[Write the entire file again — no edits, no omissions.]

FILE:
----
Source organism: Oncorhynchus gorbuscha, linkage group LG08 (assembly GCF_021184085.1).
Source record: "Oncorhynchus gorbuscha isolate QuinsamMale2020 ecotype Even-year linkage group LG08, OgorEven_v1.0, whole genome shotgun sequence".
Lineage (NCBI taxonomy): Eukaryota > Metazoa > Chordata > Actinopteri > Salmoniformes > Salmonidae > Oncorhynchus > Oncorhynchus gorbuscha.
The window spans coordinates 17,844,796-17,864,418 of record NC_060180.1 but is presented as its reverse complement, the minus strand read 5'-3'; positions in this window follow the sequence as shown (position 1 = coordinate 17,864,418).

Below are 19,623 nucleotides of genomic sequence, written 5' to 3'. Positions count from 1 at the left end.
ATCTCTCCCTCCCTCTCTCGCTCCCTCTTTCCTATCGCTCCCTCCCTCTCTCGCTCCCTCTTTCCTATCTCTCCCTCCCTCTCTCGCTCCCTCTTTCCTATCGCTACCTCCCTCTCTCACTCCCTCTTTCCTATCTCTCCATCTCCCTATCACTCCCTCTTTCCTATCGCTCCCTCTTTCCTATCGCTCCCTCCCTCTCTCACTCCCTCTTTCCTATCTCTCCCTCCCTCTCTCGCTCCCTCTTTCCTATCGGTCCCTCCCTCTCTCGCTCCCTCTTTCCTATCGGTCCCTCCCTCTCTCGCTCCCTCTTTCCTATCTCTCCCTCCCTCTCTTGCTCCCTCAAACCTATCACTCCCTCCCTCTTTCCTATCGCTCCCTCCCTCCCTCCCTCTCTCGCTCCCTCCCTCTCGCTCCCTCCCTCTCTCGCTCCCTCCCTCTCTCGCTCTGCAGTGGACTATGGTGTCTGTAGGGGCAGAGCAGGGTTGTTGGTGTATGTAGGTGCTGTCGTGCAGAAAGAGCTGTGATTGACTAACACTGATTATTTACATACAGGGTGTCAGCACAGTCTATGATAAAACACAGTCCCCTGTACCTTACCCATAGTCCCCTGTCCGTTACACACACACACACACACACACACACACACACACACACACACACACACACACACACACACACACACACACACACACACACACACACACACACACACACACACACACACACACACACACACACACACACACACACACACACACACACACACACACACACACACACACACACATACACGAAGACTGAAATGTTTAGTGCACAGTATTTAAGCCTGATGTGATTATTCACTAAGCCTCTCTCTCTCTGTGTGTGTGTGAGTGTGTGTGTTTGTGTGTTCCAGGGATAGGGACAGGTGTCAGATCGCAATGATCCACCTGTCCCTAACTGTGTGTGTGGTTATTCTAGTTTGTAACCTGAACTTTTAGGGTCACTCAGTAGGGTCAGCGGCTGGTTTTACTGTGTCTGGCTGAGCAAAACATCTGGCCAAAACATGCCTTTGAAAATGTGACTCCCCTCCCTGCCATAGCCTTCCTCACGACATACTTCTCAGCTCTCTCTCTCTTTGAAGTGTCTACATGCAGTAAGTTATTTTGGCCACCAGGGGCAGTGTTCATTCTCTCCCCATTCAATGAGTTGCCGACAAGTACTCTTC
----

Source organism: Oncorhynchus gorbuscha, linkage group LG08 (assembly GCF_021184085.1).
Source record: "Oncorhynchus gorbuscha isolate QuinsamMale2020 ecotype Even-year linkage group LG08, OgorEven_v1.0, whole genome shotgun sequence".
Lineage (NCBI taxonomy): Eukaryota > Metazoa > Chordata > Actinopteri > Salmoniformes > Salmonidae > Oncorhynchus > Oncorhynchus gorbuscha.
The window spans coordinates 17,844,796-17,864,418 of record NC_060180.1 but is presented as its reverse complement, the minus strand read 5'-3'; positions in this window follow the sequence as shown (position 1 = coordinate 17,864,418).

Below are 19,623 nucleotides of genomic sequence, written 5' to 3'. Positions count from 1 at the left end.
ATCTCTCCCTCCCTCTCTCGCTCCCTCTTTCCTATCGCTCCCTCCCTCTCTCGCTCCCTCTTTCCTATCTCTCCCTCCCTCTCTCGCTCCCTCTTTCCTATCGCTACCTCCCTCTCTCACTCCCTCTTTCCTATCTCTCCATCTCCCTATCACTCCCTCTTTCCTATCGCTCCCTCTTTCCTATCGCTCCCTCCCTCTCTCACTCCCTCTTTCCTATCTCTCCCTCCCTCTCTCGCTCCCTCTTTCCTATCGGTCCCTCCCTCTCTCGCTCCCTCTTTCCTATCGGTCCCTCCCTCTCTCGCTCCCTCTTTCCTATCTCTCCCTCCCTCTCTTGCTCCCTCAAACCTATCACTCCCTCCCTCTTTCCTATCGCTCCCTCCCTCCCTCCCTCTCTCGCTCCCTCCCTCTCGCTCCCTCCCTCTCTCGCTCCCTCCCTCTCTCGCTCTGCAGTGGACTATGGTGTCTGTAGGGGCAGAGCAGGGTTGTTGGTGTATGTAGGTGCTGTCGTGCAGAAAGAGCTGTGATTGACTAACACTGATTATTTACATACAGGGTGTCAGCACAGTCTATGATAAAACACAGTCCCCTGTACCTTACCCATAGTCCCCTGTCCGTTACACACACACACACACACACACACACACACACACACACACACACACACACACACACACACACACACACACACACACACACACACACACACACACACACACACACACACACACACACACACACACACACACACACACACACACACACACACACACACACACACACACACACATACACGAAGACTGAAATGTTTAGTGCACAGTATTTAAGCCTGATGTGATTATTCACTAAGCCTCTCTCTCTCTGTGTGTGTGTGAGTGTGTGTGTTTGTGTGTTCCAGGGATAGGGACAGGTGTCAGATCGCAATGATCCACCTGTCCCTAACTGTGTGTGTGGTTATTCTAGTTTGTAACCTGAACTTTTAGGGTCACTCAGTAGGGTCAGCGGCTGGTTTTACTGTGTCTGGCTGAGCAAAACATCTGGCCAAAACATGCCTTTGAAAATGTGACTCCCCTCCCTGCCATAGCCTTCCTCACGACATACTTCTCAGCTCTCTCTCTCTTTGAAGTGTCTACATGCAGTAAGTTATTTTGGCCACCAGGGGCAGTGTTCATTCTCTCCCCATTCAATGAGTTGCCGACAAGTACTCTTC